Air taxi developer Eve’s move to a public company left hundreds of millions of dollars in long-term financing and engineering support from majority shareholder Embraer.
Eve executives say these factors favorably position the company in pursuing the incredibly difficult and costly process of obtaining certification for a new class of electric aircraft.
Previously an Embraer subsidiary, Eve completed its public offering on May 9 when it merged with the publicly traded shell company Zanite Acquisition.
“We did it with the luxury of a non-leveraged budget and enough capital to go a long way in the certification process,” Eve Co-CEO Gerard DeMuro told FlightGlobal on May 10.
“We have this incredible support from Embraer … this incredible knowledge base and infrastructure,” he adds.
Eve, headquartered in Melbourne, Florida, is now listed on the New York Stock Exchange.
Through its public offering, Eve secured $ 357 million in equity financing, including $ 185 million from Embraer and $ 147 million from a consortium of investors, including BAE Systems, Rolls-Royce, Thales and airlines. US regional Republic Airways and SkyWest, according to Eve.
Embraer owns 90% of Eve’s shares after the transaction, he says.
Eve is developing an electric vertical take-off and landing (eVTOL) air taxi that will carry four passengers and have a range of 54 nautical miles (100 km), according to documents released by Eve.
It aims to have the aircraft in service by 2026.
Eve claims to have obtained “non-binding letters of intent” from 19 customers to order a total of 1,825 air taxis. These customers include Republic and SkyWest.
Eve flew small scale models of her plane but not a real demonstrator.
“We are in no rush to fly a prototype,” says DeMuro. First, he says, Eve wants to ensure the maturity of the aviation systems and define the details of the certification.
Eve and competing start-ups envision a future where small air taxis will commute for paying passengers on short-distance journeys to congested major cities.
Eve and other players in the so-called urban air mobility market predict that when their air taxi systems are fully developed, the rates will be comparable to those of ground sharing services.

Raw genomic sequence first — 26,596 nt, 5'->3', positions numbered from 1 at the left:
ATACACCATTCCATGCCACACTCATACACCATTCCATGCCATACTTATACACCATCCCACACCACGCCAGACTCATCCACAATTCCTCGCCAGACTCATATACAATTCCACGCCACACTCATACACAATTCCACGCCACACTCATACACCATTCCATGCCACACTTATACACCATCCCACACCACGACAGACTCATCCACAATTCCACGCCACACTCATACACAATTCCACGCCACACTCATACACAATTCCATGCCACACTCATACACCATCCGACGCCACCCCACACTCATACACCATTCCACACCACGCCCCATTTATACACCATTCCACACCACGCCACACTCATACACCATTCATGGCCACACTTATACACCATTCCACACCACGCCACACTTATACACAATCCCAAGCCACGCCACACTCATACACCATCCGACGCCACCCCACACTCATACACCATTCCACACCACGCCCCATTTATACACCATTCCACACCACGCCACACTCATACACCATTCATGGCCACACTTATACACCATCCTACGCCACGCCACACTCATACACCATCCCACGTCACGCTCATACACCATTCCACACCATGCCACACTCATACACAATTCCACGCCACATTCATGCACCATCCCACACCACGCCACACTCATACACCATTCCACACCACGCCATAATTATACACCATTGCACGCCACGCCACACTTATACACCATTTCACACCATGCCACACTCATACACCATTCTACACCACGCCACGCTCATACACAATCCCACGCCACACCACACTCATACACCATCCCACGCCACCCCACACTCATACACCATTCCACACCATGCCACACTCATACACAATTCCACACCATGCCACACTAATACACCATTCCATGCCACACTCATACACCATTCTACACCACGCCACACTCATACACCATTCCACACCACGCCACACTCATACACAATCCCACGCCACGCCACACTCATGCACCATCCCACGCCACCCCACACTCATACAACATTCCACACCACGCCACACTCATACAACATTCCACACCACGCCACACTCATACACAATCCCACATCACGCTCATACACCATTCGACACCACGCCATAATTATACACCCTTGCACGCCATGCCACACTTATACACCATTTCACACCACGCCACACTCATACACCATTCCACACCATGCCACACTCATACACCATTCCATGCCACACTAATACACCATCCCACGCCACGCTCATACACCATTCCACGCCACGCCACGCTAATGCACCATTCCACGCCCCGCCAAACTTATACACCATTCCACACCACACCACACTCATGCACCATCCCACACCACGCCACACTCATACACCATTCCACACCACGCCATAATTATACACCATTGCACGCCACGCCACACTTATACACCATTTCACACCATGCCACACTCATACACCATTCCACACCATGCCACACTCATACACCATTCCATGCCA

But the business model and technology remain largely unproven, as does the acceptance of the concept by the public and local governments.
Analysts raised doubts about the feasibility of such projects. Richard Aboulafia with AeroDynamic Advisory wondered whether companies will secure enough orders to justify mass production, which he believes they must achieve in order to reduce unit sales prices.
Air taxi developers also face an uncertain road to certification. The companies were working to obtain certification under the Federal Aviation Administration’s Part 23 rules for small aircraft.
But in recent days, the FAA revealed a change, saying instead it will certify eVTOLs as part of a “special class” process to “address the many novelties” of such aircraft.
The FAA says it doesn’t expect the change to delay certification timelines.
Eve co-CEO André Duarte Stein plays down the FAA change but declines to comment on its potential impact.
He calls the FAA’s new roadmap “slightly different from what the FAA was looking at before,” noting that each certification project faces unique challenges.
“The expectation was always that they would evolve over time as all parties learned more about this class of aircraft,” says Stein of the certification regulations. “The regulatory environment … will evolve more.”
He adds that Embraer’s timeline, being several years behind other air taxi developers, leaves more time to adapt to changing regulations.
Stein also draws attention to what she describes as Eve’s wild card: Embraer’s technical and certification support.
Eve has entered into agreements that give her access to Embraer resources on a “priority basis,” she says.
“We are buying development services from Embraer,” adds Stein. “Having the support of someone who has developed and certified aircraft helps a lot.”